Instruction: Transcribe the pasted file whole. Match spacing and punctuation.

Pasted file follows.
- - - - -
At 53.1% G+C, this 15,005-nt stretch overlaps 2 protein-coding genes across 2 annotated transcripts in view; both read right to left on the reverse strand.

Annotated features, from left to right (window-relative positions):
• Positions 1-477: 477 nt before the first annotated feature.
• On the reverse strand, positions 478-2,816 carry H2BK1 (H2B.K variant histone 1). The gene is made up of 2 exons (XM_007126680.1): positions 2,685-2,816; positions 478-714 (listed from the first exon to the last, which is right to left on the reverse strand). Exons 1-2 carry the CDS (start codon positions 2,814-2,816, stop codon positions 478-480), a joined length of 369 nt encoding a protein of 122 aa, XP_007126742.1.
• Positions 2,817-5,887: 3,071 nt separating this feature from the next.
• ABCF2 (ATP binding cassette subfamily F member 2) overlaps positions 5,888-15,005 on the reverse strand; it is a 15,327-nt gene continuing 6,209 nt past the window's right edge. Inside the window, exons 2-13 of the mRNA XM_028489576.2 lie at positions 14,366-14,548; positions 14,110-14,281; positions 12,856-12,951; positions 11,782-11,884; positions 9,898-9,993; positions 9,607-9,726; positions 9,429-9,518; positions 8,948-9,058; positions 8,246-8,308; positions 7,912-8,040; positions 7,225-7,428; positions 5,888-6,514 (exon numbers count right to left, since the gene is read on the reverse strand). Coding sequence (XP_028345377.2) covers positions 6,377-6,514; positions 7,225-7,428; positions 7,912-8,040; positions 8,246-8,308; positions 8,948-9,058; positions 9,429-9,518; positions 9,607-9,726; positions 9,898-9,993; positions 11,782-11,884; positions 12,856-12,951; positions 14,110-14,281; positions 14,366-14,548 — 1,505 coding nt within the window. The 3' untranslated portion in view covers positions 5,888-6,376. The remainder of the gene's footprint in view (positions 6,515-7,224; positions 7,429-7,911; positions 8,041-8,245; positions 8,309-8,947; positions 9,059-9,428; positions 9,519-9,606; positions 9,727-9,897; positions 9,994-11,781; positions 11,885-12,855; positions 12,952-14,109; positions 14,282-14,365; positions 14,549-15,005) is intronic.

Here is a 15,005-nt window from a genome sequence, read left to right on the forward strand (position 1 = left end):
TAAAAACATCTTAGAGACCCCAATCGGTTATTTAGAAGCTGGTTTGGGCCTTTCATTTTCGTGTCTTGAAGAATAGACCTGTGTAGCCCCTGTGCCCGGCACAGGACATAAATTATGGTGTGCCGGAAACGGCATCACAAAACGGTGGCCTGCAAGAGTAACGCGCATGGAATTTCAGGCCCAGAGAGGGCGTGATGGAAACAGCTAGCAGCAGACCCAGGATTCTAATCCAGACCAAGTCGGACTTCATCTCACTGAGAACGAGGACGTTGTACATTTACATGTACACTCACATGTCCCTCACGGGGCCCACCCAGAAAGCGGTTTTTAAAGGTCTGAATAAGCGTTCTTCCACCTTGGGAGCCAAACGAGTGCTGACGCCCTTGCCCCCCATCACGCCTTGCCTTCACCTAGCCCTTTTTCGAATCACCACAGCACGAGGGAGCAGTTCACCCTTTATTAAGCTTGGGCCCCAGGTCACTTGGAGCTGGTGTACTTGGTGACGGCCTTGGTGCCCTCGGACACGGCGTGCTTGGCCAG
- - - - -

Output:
At 53.1% G+C, this 15,005-nt stretch overlaps 2 protein-coding genes across 2 annotated transcripts in view; both read right to left on the reverse strand.

Annotated features, from left to right (window-relative positions):
• Positions 1-477: 477 nt before the first annotated feature.
• On the reverse strand, positions 478-2,816 carry H2BK1 (H2B.K variant histone 1). The gene is made up of 2 exons (XM_007126680.1): positions 2,685-2,816; positions 478-714 (listed from the first exon to the last, which is right to left on the reverse strand). Exons 1-2 carry the CDS (start codon positions 2,814-2,816, stop codon positions 478-480), a joined length of 369 nt encoding a protein of 122 aa, XP_007126742.1.
• Positions 2,817-5,887: 3,071 nt separating this feature from the next.
• ABCF2 (ATP binding cassette subfamily F member 2) overlaps positions 5,888-15,005 on the reverse strand; it is a 15,327-nt gene continuing 6,209 nt past the window's right edge. Inside the window, exons 2-13 of the mRNA XM_028489576.2 lie at positions 14,366-14,548; positions 14,110-14,281; positions 12,856-12,951; positions 11,782-11,884; positions 9,898-9,993; positions 9,607-9,726; positions 9,429-9,518; positions 8,948-9,058; positions 8,246-8,308; positions 7,912-8,040; positions 7,225-7,428; positions 5,888-6,514 (exon numbers count right to left, since the gene is read on the reverse strand). Coding sequence (XP_028345377.2) covers positions 6,377-6,514; positions 7,225-7,428; positions 7,912-8,040; positions 8,246-8,308; positions 8,948-9,058; positions 9,429-9,518; positions 9,607-9,726; positions 9,898-9,993; positions 11,782-11,884; positions 12,856-12,951; positions 14,110-14,281; positions 14,366-14,548 — 1,505 coding nt within the window. The 3' untranslated portion in view covers positions 5,888-6,376. The remainder of the gene's footprint in view (positions 6,515-7,224; positions 7,429-7,911; positions 8,041-8,245; positions 8,309-8,947; positions 9,059-9,428; positions 9,519-9,606; positions 9,727-9,897; positions 9,994-11,781; positions 11,885-12,855; positions 12,952-14,109; positions 14,282-14,365; positions 14,549-15,005) is intronic.

Here is a 15,005-nt window from a genome sequence, read left to right on the forward strand (position 1 = left end):
TAAAAACATCTTAGAGACCCCAATCGGTTATTTAGAAGCTGGTTTGGGCCTTTCATTTTCGTGTCTTGAAGAATAGACCTGTGTAGCCCCTGTGCCCGGCACAGGACATAAATTATGGTGTGCCGGAAACGGCATCACAAAACGGTGGCCTGCAAGAGTAACGCGCATGGAATTTCAGGCCCAGAGAGGGCGTGATGGAAACAGCTAGCAGCAGACCCAGGATTCTAATCCAGACCAAGTCGGACTTCATCTCACTGAGAACGAGGACGTTGTACATTTACATGTACACTCACATGTCCCTCACGGGGCCCACCCAGAAAGCGGTTTTTAAAGGTCTGAATAAGCGTTCTTCCACCTTGGGAGCCAAACGAGTGCTGACGCCCTTGCCCCCCATCACGCCTTGCCTTCACCTAGCCCTTTTTCGAATCACCACAGCACGAGGGAGCAGTTCACCCTTTATTAAGCTTGGGCCCCAGGTCACTTGGAGCTGGTGTACTTGGTGACGGCCTTGGTGCCCTCGGACACGGCGTGCTTGGCCAG